It's Time Central Banks Made a Plan for the Yuan, Deutsche Saysby
China may have to let yuan weaken as foreign reserves fall
Previous two dollar cycles both triggered joint interventions
The world’s central banks should plan for coordinated currency intervention akin to the 1985 Plaza Accord to support the Chinese yuan and keep the dollar from strengthening more, according to Deutsche Bank AG.
“It is not too early for the U.S. and other major global players to consider how best they can support China in a transition to a market determined exchange rate,” Alan Ruskin, New York-based global co-head of foreign-exchange research at Deutsche Bank, the world’s second largest currency trader, wrote in a note on Tuesday.
Joint currency interventions helped stem the previous two dollar strengthening periods since the 1980s, and “it is quite likely that similar actions will be needed in this big USD cycle,” he wrote.
The yuan has weakened about 6 percent against the dollar over the past six months as the economy slowed and capital outflows mounted. The decline has roiled global markets and prompted the central bank to spend a record $513 billion in foreign reserves to shore up the currency.
Some investors are concerned that, at the current rate of declines of about $100 billion a month, China’s $3.3 trillion foreign reserves may soon fall below adequate levels.
Should capital controls fail to stem outflows and slow the pace of depleting reserves, China may have to give up intervention and allow the currency to weaken, said Ruskin. That may cause the dollar to surge, to the detriment of the U.S. and other global economies, he added.
“If China’s currency starts to weaken more than desired by both China and the global community, or China’s reserve erosion fails to slow despite macroprudential measures, coordinated intervention would likely be top of the list of prospective actions,” the strategist said.
In 1985, the U.S. and its allies were forced to band together in the Plaza Accord to drive the dollar down after the currency’s appreciation led to an outburst of trade protectionism. The Federal Reserve, the European Central Bank and Bank of Japan also joined forces to prop up the euro in 2000.
This time, intervention may involve the U.S. selling dollars and buying Chinese and foreign assets, said Ruskin. It may also include interest rate cuts by the Fed to weaken the greenback.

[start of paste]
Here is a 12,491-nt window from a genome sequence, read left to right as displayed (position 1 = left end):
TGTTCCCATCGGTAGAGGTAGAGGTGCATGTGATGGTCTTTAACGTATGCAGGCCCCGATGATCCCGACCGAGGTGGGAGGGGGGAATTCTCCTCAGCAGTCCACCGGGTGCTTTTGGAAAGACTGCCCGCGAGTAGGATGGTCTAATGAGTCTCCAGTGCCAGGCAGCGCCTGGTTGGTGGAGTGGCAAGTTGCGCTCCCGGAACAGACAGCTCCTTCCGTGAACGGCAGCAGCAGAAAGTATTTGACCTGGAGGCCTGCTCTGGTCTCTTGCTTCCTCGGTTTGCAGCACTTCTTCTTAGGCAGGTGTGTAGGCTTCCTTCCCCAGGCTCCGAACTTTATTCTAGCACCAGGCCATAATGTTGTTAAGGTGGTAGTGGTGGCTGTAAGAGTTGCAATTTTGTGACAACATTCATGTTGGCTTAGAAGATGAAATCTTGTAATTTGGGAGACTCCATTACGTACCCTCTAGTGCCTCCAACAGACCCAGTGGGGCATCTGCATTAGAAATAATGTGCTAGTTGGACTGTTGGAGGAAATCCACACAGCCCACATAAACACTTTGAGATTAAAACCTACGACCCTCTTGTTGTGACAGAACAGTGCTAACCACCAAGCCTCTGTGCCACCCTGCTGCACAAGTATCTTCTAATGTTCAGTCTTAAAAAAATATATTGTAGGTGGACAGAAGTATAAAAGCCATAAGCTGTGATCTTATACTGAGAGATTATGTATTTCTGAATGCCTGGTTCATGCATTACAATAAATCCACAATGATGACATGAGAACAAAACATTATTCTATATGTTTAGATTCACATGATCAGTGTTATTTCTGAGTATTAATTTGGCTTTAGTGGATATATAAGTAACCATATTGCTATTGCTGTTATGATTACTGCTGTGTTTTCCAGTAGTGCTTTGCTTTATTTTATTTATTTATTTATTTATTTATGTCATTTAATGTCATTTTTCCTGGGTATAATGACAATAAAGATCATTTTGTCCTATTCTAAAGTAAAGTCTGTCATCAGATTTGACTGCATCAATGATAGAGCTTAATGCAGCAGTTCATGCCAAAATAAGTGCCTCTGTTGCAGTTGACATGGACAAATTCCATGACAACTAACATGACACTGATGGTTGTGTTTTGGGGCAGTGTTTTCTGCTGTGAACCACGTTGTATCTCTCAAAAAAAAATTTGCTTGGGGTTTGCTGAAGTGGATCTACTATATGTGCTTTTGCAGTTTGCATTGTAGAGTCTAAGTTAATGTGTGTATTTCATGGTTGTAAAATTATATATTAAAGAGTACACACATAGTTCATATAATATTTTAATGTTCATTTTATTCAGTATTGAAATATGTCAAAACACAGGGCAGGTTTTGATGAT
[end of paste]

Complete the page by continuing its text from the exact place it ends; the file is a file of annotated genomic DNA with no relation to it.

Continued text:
The Fed’s gauge of the dollar against major U.S. trading partners has increased more than 40 percent since reaching a record low in May 2011.
The index surged 67 percent from a trough in 1978 to a peak in February 1985, seven months before major central banks signed an agreement at the Plaza Hotel in New York to weaken the U.S. currency. By the end of 1987, the dollar had dropped about 40 percent from the peak.
“It is far easier to weaken a strong currency than strengthen a currency with a weakening bias,” Ruskin wrote in his report.
To anchor investor expectations, the Chinese authorities have stressed that it aims to keep the yuan stable against a basket of currencies, breaking its tie to the rising dollar. They have also tightened capital controls to stem outflows, which amounted to $1 trillion last year based on data compiled by Bloomberg.
Bank of Japan Governor Haruhiko Kuroda said at the World Economic Forum last week that capital controls are a preferred way to defend the yuan rather than keep burning through reserves. Concerns about capital outflows sent the Shanghai Composite Index of stocks down more than 6 percent Tuesday to a 13-month low.
In Tuesday’s note, Ruskin said the restrictions are only a short-term solution because they inhibit the process of balancing supply and demand and erode investor confidence.
While it is not the best time to relinquish controls on the exchange rate when the economy is slowing and the debt level is rising, a “strong” counter argument is that China needs to preserve foreign reserves in case it needs to bail out financial institutions as the credit cycle turns, said Ruskin. It is a better way to deploy the reserves than supporting a currency valuation that is “not consistent with market forces,” he said.